Nancy Fraser on “What should socialism mean in the 21st century?”

Event time: 
Monday, November 18, 2019 - 6:00pm to 7:30pm
Yale School of Art See map
32 Edgewood Avenue
New Haven, CT 06511
Event description: 

Hosted in conjunction with the public lectures organized by the Yale School of Art in tandem with its 150th anniversary and its status as a co-educational professional school of art, critical theorist Nancy Fraser will deliver a public lecture on November 18th on her recent research regarding twenty-first century feminism and feminist militancy, as well as the fractured myth of progressive neoliberal capitalism. In a talk entitled “What should socialism mean in the 21st century?,” Nancy Fraser will consider the resurgence of the term nationally and venture the beginnings of an answer to the question her lecture’s title posits: what does or should “socialism” signify in the present era? The School of Art recognizes the important thinking Nancy Fraser puts forth around the parallel development of feminism and other social movements and the rise of neoliberalism to raise important questions around what equality means today.
For decades the word “socialism” was considered an embarrassment, but today, U.S. politicians such as Bernie Sanders and Alexandria Ocasio-Cortez wear the label of “socialist” proudly and win support, while organizations that espouse the ideology attract new members in droves. “Socialism” as both a political term and sociopolitical theory have returned to contemporary discourse, but how can it be defined or understood in a way that allows for the full realization of socialism’s myriad potentialities? Disclosing the capitalist economy’s contradictory and destructive relation to its “non-economic” background conditions, Fraser contends that socialism must do more than transform the economy. It must also transform the economy’s relation to its background conditions of possibility, especially in its consideration of non- human nature and the gendered work of social reproduction. In short, Fraser asserts, a socialism for the twenty-first century must be eco-feminist, anti-racist, and unquestionably democratic.

Nancy Fraser is Henry A. and Louise Loeb Professor at the New School for Social Research, Visiting Research Professor at Dartmouth College, a former Einstein fellow at the John F. Kennedy Institute of Freie Universität in Berlin, and holder of an international research chair at the Collège d’études mondiales in Paris. Trained as a philosopher, she specializes in critical social theory and political philosophy. Her newest books are Feminism for the 99%: A Manifesto, coauthored with Cinzia Arruzza and Tithi Bhattacharya (Verso, 2019 and in twenty other languages); The Old is Dying (Verso, 2019); and Capitalism: A Conversation in Critical Theory, coauthored with Rahel Jaeggi (Polity Press 2018).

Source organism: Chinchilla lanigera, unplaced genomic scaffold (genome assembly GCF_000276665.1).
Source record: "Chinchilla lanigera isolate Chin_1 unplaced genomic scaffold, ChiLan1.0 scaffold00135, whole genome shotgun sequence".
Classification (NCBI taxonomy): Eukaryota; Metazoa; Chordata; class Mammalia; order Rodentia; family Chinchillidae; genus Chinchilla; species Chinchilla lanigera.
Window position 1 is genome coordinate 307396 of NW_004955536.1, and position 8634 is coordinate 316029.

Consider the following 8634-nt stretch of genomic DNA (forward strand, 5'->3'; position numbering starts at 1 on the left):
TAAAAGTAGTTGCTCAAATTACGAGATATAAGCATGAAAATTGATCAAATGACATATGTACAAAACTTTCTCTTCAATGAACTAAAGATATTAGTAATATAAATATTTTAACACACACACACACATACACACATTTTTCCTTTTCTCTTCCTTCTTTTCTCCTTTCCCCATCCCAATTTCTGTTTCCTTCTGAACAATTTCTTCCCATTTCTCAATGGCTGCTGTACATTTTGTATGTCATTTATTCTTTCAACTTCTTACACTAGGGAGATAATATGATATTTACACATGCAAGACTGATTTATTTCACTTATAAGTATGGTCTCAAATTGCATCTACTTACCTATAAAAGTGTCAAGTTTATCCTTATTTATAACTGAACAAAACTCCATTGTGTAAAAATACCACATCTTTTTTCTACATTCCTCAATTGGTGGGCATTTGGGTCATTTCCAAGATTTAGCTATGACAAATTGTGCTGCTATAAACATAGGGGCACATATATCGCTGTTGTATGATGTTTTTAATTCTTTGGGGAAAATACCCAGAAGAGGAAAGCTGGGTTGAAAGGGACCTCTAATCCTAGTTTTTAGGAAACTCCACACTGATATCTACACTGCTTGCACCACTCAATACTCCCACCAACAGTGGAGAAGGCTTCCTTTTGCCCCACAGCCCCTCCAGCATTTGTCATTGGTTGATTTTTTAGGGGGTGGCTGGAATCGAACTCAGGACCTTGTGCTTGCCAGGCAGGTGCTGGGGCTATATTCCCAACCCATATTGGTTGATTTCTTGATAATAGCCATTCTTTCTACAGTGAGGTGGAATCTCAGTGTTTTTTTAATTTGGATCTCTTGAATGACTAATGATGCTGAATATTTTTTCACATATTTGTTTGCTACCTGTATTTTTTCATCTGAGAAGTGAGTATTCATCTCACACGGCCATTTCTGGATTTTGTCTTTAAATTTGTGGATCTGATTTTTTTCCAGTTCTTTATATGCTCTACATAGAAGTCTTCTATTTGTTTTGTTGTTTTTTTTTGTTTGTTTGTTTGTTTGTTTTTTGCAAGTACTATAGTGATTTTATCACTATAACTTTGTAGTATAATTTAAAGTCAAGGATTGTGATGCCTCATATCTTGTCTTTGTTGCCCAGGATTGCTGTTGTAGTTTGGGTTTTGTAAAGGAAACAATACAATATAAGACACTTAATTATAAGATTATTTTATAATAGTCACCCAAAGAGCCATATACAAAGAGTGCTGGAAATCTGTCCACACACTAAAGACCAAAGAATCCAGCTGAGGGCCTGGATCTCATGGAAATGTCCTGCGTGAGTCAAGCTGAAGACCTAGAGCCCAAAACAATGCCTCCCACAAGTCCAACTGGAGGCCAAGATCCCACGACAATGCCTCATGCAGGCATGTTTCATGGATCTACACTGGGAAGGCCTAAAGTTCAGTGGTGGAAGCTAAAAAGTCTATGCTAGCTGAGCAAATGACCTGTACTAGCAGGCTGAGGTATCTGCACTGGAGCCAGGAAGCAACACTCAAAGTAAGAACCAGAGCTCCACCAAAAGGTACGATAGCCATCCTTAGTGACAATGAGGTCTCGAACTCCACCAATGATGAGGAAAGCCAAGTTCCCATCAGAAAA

Fraser has theorized capitalism’s relation to racial oppression, social reproduction, ecological crisis, feminist movements, and the rise of rightwing populism in a series of linked essays in “New Left Review,” “Critical Historical Studies,” “American Affairs,” and in “Fortunes of Feminism: From State-Managed Capitalism to Neoliberal Crisis” (2013). Her other books include “Transnationalizing the Public Sphere” (2014); “Scales of Justice” (2008); “Adding Insult to Injury: Nancy Fraser Debates her Critics” (2008); “Redistribution or Recognition? A Political-Philosophical Exchange,” with Axel Honneth (2003); “Justice Interruptus” (1997); and “Unruly Practices” (1989). Fraser’s work has been translated into more than twenty languages and was cited twice by the Brazilian Supreme Court in decisions upholding marriage equality and affirmative action. A “Chevalier” of the French Legion of Honor, a Member of the American Academy of Arts and Sciences, and past President of the American Philosophical Association, Eastern Division, Fraser has received six honorary degrees, the Nessim Habif World Prize from the University of Geneva, the Havens/Wright Center Lifetime Award for Contribution to Critical Scholarship from the University of Wisconsin, and the Alfred Schutz Prize in Social Philosophy from the American Philosophical Association.

Open to: 
Yale Community Only